U.S. Customs and Immigration Enforcement (ICE) announced this week that a recent raid netted more than 200 illegal aliens, many of whom had past records of criminal activity in America.
“These arrests are just one more indicator of the threat that sanctuary policies pose to our communities,” said Todd M. Lyons, acting ICE office director in Boston, according to The Boston Herald. “Our officers will continue to arrest public safety threats that are released back to the communities, even as we remain committed to working with our local law enforcement partners to keep communities in the region safe.”
The prime arrestee was Alois Mutare, a 42-year-old from Zimbabwe who was wanted for raping a 25-year-old woman. Mutare overstayed a visitor visa by more than 20 years. He faces rape charges, and deportation when his criminal proceedings are finished.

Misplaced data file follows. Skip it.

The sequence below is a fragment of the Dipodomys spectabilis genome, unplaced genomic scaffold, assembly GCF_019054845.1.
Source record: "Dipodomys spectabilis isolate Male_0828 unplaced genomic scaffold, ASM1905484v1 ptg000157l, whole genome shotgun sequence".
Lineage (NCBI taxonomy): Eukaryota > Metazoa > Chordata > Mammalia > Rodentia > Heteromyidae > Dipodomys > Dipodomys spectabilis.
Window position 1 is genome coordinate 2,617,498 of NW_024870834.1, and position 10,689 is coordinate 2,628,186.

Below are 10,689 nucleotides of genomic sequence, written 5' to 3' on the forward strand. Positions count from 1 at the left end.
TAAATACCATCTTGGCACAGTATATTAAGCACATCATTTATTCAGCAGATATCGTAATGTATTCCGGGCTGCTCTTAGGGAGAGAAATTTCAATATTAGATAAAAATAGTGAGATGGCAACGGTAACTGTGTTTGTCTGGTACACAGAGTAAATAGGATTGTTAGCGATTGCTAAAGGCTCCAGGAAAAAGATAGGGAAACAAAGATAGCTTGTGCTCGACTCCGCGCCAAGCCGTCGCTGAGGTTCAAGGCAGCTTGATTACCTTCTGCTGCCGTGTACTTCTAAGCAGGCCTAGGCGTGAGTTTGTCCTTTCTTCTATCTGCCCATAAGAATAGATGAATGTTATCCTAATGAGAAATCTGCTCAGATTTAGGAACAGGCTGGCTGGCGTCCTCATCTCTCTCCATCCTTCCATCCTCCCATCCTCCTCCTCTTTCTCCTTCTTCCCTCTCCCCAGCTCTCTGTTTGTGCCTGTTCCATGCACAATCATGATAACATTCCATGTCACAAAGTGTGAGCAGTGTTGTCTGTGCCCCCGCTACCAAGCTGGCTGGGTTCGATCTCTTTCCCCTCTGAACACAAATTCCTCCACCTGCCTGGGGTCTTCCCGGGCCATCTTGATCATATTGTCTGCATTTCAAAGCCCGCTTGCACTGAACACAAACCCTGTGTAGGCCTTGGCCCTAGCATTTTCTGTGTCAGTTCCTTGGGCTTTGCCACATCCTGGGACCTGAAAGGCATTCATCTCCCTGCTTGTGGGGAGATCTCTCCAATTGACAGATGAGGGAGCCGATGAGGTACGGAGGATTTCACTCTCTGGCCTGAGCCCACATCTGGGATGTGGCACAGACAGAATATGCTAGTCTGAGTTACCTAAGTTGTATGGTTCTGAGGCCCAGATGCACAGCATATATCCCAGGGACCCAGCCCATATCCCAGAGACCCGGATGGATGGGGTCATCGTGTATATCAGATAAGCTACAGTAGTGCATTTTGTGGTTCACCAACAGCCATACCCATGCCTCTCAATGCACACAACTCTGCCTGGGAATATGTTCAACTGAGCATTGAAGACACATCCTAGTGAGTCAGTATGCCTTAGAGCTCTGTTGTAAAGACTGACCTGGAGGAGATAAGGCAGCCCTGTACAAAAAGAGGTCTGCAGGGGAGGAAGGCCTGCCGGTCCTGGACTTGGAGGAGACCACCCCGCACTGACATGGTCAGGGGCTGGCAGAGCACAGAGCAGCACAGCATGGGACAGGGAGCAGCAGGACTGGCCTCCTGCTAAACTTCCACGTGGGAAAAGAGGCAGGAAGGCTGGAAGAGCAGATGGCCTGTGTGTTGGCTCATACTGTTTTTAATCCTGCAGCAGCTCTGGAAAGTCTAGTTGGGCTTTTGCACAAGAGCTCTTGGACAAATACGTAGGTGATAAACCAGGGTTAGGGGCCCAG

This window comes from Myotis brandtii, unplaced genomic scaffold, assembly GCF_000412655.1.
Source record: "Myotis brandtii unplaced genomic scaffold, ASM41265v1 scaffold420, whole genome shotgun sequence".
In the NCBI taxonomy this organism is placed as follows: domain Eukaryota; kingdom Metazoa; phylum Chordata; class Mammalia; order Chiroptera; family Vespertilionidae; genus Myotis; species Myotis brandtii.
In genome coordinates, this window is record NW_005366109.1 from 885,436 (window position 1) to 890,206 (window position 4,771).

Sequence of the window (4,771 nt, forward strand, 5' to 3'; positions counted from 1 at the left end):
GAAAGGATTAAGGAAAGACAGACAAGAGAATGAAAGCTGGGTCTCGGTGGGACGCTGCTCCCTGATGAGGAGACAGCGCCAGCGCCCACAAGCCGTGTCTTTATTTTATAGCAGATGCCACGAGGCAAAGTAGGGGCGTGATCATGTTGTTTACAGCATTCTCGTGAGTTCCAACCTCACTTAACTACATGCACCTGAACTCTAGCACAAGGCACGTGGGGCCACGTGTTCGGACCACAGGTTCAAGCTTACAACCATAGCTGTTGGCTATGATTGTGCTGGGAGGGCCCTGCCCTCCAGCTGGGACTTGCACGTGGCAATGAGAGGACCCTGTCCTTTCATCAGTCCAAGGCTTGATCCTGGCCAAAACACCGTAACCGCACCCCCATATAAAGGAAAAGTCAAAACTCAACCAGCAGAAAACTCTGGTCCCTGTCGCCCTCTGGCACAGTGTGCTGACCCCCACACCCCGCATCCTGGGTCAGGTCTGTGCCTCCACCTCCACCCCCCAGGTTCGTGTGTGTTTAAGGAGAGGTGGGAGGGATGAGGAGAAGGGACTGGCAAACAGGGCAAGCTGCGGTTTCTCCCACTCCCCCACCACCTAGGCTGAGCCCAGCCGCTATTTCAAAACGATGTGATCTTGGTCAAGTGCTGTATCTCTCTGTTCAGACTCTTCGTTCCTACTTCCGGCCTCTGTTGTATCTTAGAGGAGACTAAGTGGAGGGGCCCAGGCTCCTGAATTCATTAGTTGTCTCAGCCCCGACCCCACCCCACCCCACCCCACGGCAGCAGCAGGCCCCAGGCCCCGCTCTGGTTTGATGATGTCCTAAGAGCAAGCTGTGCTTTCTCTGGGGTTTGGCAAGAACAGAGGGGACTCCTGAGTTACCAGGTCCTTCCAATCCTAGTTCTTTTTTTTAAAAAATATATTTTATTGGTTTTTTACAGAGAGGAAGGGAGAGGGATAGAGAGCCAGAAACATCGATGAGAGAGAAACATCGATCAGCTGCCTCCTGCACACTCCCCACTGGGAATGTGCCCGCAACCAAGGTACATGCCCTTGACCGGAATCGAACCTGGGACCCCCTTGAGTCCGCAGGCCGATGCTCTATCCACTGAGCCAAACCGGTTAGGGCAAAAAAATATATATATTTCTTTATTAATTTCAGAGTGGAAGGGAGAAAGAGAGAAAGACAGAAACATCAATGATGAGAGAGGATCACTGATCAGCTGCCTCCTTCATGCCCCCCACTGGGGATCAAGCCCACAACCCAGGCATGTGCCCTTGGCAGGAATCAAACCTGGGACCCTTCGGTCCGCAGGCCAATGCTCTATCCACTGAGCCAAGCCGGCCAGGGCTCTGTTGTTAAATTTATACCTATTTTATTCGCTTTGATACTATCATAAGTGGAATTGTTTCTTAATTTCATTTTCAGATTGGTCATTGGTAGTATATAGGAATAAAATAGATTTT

ICE said that 178 of the 209 illegal aliens whom it arrested are either facing criminal charges unrelated to their illegal status, or had been convicted of a crime.
Other arrestees included a 48-year-old man who was previously convicted of kidnapping and murder, and had been sentenced to 15 years to life in prison. When he was released from prison, he was not deported.
ICE focuses its efforts on “individuals who pose a threat to national security, public safety and border security,” but also has authority to arrest anyone residing in the country illegally.
The federal immigration agency also arrested a 29-year-old man from Liberia, purported to be a member of the Bloods street gang, who was previously convicted of conspiracy to commit extortion and burglary.
ICE also arrested a 34-year-old illegal alien who had been previously deported from the United States, and is wanted in the Dominican Republic for armed robbery and murder.
In total, the illegal aliens who were arrested came from a variety of nations, including Angola, Brazil, Burundi, Cape Verde, China, Colombia, Dominican Republic, Ecuador, El Salvador, Guatemala, Haiti, Honduras, India, Italy, Ireland, Jamaica, Liberia, Mexico, Portugal, Trinidad, and Zimbabwe, according to The Herald.
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